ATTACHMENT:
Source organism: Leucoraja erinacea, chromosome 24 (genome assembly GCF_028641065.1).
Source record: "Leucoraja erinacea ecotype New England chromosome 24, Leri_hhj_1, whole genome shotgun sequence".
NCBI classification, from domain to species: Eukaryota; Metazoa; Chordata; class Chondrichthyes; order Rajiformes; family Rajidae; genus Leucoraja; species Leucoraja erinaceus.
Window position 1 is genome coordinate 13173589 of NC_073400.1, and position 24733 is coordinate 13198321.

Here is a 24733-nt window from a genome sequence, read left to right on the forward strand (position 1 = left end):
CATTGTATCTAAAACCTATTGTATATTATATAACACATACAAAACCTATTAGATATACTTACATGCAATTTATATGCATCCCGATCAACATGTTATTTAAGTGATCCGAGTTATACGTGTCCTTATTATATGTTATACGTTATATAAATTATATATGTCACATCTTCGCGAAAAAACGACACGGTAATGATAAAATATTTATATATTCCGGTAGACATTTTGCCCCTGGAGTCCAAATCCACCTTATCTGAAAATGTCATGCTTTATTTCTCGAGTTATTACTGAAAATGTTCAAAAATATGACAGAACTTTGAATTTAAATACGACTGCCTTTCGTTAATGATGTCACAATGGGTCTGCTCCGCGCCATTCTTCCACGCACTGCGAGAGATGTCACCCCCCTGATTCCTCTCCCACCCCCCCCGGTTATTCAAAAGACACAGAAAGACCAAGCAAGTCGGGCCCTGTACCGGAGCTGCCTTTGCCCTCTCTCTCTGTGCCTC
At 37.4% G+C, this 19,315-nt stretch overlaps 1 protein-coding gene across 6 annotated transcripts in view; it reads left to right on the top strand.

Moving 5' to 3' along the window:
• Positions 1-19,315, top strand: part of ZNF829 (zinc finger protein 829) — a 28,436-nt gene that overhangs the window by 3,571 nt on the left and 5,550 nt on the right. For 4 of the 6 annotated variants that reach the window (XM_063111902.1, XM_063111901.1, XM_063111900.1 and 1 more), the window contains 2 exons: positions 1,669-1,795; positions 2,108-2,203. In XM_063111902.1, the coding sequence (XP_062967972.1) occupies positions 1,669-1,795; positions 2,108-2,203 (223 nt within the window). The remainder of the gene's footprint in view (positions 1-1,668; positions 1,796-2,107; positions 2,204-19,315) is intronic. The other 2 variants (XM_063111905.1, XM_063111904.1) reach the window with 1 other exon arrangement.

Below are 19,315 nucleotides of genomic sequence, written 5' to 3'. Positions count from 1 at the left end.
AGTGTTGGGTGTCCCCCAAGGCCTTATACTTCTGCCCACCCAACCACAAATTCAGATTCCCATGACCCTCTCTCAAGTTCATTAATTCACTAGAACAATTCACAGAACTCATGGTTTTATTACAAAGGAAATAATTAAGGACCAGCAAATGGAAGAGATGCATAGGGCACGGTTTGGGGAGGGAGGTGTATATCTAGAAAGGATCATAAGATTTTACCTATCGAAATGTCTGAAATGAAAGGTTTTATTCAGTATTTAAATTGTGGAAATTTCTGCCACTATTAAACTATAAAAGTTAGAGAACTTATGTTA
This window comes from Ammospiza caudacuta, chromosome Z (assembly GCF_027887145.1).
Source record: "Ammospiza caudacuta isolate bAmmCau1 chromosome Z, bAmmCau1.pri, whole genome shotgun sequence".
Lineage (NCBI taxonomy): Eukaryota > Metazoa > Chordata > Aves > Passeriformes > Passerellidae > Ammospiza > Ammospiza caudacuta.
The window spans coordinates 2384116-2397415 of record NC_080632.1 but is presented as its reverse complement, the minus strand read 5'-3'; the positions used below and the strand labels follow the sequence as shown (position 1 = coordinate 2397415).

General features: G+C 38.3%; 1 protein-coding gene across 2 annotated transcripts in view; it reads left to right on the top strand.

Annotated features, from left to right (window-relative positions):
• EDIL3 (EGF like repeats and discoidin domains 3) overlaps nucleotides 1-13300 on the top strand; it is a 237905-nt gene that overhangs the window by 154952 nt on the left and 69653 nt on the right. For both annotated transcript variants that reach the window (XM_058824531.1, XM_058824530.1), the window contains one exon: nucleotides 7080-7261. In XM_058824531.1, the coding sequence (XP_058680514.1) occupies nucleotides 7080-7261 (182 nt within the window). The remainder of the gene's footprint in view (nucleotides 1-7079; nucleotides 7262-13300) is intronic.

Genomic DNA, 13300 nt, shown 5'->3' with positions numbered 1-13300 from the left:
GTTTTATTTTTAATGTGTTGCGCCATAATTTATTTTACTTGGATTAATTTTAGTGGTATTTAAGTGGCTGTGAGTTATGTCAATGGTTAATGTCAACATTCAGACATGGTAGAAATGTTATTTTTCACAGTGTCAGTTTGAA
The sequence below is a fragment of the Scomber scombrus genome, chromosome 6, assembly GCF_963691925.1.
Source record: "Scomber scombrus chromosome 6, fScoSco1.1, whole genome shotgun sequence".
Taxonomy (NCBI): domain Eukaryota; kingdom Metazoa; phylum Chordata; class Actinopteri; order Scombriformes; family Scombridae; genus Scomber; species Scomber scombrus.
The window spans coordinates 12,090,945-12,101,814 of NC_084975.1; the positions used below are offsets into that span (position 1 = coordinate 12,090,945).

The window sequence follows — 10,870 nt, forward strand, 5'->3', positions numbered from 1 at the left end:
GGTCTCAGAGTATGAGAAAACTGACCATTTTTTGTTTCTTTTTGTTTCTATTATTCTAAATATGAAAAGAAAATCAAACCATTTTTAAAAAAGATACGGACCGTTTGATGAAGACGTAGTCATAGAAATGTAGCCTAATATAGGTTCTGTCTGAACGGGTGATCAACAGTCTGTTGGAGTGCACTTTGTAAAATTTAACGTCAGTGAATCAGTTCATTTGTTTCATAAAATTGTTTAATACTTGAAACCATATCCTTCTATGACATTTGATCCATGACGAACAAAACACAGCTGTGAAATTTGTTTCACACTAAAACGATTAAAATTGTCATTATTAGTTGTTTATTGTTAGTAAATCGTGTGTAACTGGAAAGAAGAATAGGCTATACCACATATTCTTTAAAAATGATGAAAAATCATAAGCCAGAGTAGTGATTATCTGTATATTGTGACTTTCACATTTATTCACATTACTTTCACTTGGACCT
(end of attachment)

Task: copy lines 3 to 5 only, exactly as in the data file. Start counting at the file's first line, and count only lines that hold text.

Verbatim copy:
NCBI classification, from domain to species: Eukaryota; Metazoa; Chordata; class Chondrichthyes; order Rajiformes; family Rajidae; genus Leucoraja; species Leucoraja erinaceus.
Window position 1 is genome coordinate 13173589 of NC_073400.1, and position 24733 is coordinate 13198321.

Here is a 24733-nt window from a genome sequence, read left to right on the forward strand (position 1 = left end):